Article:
appropriate file connection and variable, respectively.

  • WqlQuerySource – the type of value expected for this entry
    depends on the value of the WqlQuerySourceType. If you intend to test the WQL
    queries listed in this article, consider selecting Direct input, and copying
    individual queries into the WQL Query window.

  • OutputType – list of choices include Data table, Property name
    and value, and Property value. The choice depends primarily on the purpose of
    extracting WMI data and its final destination.

  • OverwriteDestination – here, you can specify how you want to
    handle a situation where the target store already contains some data (overwrite
    destination, keep original, or append to existing content).

  • DestinationType – this can be either a file connection or a

  • Destination – value of this entry depends on the previous entry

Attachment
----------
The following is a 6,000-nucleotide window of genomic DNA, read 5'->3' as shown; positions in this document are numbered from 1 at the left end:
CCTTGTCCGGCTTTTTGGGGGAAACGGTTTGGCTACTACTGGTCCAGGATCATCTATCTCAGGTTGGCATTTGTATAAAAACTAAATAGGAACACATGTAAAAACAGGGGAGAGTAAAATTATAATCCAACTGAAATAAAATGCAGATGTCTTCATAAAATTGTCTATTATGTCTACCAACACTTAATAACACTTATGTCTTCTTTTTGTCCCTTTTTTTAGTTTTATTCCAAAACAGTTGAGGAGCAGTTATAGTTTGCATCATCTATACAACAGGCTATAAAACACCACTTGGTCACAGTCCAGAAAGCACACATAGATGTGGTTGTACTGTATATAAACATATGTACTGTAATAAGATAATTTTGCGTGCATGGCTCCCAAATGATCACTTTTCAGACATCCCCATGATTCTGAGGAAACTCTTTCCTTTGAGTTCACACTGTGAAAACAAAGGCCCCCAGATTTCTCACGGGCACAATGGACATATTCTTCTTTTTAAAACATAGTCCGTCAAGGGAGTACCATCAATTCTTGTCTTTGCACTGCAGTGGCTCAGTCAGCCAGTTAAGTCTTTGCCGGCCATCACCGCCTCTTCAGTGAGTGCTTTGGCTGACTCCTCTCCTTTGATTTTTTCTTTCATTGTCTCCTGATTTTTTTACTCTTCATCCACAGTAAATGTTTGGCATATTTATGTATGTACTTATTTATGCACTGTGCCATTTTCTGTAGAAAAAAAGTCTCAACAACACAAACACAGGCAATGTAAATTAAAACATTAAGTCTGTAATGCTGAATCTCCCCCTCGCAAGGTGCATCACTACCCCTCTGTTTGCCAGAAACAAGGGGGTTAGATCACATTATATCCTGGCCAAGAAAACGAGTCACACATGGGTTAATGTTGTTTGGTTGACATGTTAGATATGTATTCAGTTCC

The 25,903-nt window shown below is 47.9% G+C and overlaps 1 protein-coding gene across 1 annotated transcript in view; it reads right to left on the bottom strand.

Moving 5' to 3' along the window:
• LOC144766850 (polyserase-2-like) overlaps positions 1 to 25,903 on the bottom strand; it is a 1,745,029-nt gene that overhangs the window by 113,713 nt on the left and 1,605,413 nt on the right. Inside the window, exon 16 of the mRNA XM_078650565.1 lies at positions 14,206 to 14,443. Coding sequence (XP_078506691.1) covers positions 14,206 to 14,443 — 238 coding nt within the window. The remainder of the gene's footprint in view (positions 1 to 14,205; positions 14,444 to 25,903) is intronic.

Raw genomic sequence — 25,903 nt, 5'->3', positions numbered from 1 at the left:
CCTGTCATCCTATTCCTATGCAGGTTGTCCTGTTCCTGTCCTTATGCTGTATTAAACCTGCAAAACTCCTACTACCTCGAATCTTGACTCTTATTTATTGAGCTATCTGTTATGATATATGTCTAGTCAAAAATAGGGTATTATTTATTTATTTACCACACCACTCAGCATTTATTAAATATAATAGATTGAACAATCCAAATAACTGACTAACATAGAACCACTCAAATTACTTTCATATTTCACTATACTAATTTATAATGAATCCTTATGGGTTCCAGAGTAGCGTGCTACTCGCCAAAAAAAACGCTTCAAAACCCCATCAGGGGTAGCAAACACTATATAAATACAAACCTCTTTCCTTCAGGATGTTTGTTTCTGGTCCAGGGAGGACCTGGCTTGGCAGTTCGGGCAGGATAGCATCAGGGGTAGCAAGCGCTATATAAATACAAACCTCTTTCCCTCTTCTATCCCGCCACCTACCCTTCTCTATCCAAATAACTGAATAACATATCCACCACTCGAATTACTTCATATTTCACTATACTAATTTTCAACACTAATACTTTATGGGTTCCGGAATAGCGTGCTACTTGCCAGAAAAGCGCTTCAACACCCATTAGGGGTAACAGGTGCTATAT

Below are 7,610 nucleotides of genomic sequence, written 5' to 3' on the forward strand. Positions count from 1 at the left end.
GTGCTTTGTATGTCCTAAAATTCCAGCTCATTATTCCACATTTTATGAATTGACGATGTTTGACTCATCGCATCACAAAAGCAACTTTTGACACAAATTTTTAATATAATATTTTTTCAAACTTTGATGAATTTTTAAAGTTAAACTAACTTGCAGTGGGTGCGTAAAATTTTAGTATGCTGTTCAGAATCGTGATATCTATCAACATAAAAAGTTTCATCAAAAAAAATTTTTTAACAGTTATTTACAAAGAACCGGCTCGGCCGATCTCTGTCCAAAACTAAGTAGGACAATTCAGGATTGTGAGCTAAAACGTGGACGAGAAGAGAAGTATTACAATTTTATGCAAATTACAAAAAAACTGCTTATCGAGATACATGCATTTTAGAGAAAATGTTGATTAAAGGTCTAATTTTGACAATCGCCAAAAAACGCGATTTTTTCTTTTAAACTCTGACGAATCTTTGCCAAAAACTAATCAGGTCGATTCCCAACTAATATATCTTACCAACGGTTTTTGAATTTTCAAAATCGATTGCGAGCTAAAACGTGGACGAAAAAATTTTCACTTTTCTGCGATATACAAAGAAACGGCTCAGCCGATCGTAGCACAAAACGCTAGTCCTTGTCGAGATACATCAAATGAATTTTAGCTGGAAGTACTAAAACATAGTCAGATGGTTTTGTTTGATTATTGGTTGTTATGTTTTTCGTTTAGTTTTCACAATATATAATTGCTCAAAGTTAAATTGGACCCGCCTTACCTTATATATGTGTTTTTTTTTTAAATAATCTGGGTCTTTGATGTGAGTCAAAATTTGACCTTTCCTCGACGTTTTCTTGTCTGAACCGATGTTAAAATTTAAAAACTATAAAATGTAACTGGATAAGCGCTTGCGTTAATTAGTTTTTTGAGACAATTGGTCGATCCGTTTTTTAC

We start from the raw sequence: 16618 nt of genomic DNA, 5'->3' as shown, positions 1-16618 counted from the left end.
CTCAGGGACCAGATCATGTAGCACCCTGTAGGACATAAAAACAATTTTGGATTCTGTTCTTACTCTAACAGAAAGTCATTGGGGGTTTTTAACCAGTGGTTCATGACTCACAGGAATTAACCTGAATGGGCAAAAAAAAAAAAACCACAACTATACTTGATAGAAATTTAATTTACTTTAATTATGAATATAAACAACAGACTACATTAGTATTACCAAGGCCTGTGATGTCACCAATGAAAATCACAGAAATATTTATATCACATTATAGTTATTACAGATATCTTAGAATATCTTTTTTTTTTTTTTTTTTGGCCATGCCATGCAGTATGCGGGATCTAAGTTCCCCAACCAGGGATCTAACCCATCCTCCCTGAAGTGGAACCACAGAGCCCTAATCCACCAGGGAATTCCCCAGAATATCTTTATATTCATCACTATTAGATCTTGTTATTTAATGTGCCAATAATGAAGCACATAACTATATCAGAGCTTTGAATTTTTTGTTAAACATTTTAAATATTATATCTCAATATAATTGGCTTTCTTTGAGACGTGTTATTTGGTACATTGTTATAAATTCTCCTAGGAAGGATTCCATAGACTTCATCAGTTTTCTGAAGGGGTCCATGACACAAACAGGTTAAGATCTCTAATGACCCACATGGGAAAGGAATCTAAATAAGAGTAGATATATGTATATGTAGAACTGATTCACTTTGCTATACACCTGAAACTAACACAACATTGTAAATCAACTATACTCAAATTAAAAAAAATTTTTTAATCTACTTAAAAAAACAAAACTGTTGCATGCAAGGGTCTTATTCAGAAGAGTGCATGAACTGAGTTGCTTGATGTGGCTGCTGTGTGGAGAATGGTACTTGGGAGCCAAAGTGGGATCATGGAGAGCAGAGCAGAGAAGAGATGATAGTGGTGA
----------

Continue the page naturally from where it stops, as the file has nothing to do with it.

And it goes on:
and requires either a variable or a file connection to be defined.

In the next article of this series, we will review the role of events in SQL
Server Integration Services, which will serve as the basis for the discussion
about WMI Event Watcher Task.


See All Articles by Columnist
Marcin Policht

Marcin Policht
Marcin Policht
Being a long time reader, I'm proud to join the crowd of technology gurus gathered here. I have a fair share of Microsoft exams behind me, a couple of acronyms after my name - MCSE, MCSD, and MCT, decent familiarity with majority of MS BackOffice products (SMS, SQL, Exchange, IIS), programming and scripting languages (VB, C++, VBScript with wsh) and several years of practical experience with Windows environment administration and engineering. My focus these days is on SQL Server and Windows 2000, and I'll attempt to share the most interesting experiences with these products.

Latest Articles